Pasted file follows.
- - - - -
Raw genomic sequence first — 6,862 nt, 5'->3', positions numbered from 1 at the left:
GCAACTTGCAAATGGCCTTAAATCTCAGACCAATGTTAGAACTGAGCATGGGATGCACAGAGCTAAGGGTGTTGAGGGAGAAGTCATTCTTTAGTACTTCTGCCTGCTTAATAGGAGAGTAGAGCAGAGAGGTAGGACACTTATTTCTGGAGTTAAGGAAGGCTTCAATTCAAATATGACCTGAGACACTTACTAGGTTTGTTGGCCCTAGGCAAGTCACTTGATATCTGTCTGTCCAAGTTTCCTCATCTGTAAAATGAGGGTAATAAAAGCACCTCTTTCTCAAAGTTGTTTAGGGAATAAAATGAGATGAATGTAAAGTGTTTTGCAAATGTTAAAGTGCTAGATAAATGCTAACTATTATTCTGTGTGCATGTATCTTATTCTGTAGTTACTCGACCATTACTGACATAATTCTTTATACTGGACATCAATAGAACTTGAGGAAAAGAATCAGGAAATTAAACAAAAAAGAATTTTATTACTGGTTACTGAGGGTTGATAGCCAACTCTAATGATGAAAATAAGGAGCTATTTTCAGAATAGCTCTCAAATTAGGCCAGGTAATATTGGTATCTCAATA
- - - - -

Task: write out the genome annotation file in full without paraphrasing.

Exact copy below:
Raw genomic sequence first — 6,862 nt, 5'->3', positions numbered from 1 at the left:
GCAACTTGCAAATGGCCTTAAATCTCAGACCAATGTTAGAACTGAGCATGGGATGCACAGAGCTAAGGGTGTTGAGGGAGAAGTCATTCTTTAGTACTTCTGCCTGCTTAATAGGAGAGTAGAGCAGAGAGGTAGGACACTTATTTCTGGAGTTAAGGAAGGCTTCAATTCAAATATGACCTGAGACACTTACTAGGTTTGTTGGCCCTAGGCAAGTCACTTGATATCTGTCTGTCCAAGTTTCCTCATCTGTAAAATGAGGGTAATAAAAGCACCTCTTTCTCAAAGTTGTTTAGGGAATAAAATGAGATGAATGTAAAGTGTTTTGCAAATGTTAAAGTGCTAGATAAATGCTAACTATTATTCTGTGTGCATGTATCTTATTCTGTAGTTACTCGACCATTACTGACATAATTCTTTATACTGGACATCAATAGAACTTGAGGAAAAGAATCAGGAAATTAAACAAAAAAGAATTTTATTACTGGTTACTGAGGGTTGATAGCCAACTCTAATGATGAAAATAAGGAGCTATTTTCAGAATAGCTCTCAAATTAGGCCAGGTAATATTGGTATCTCAATA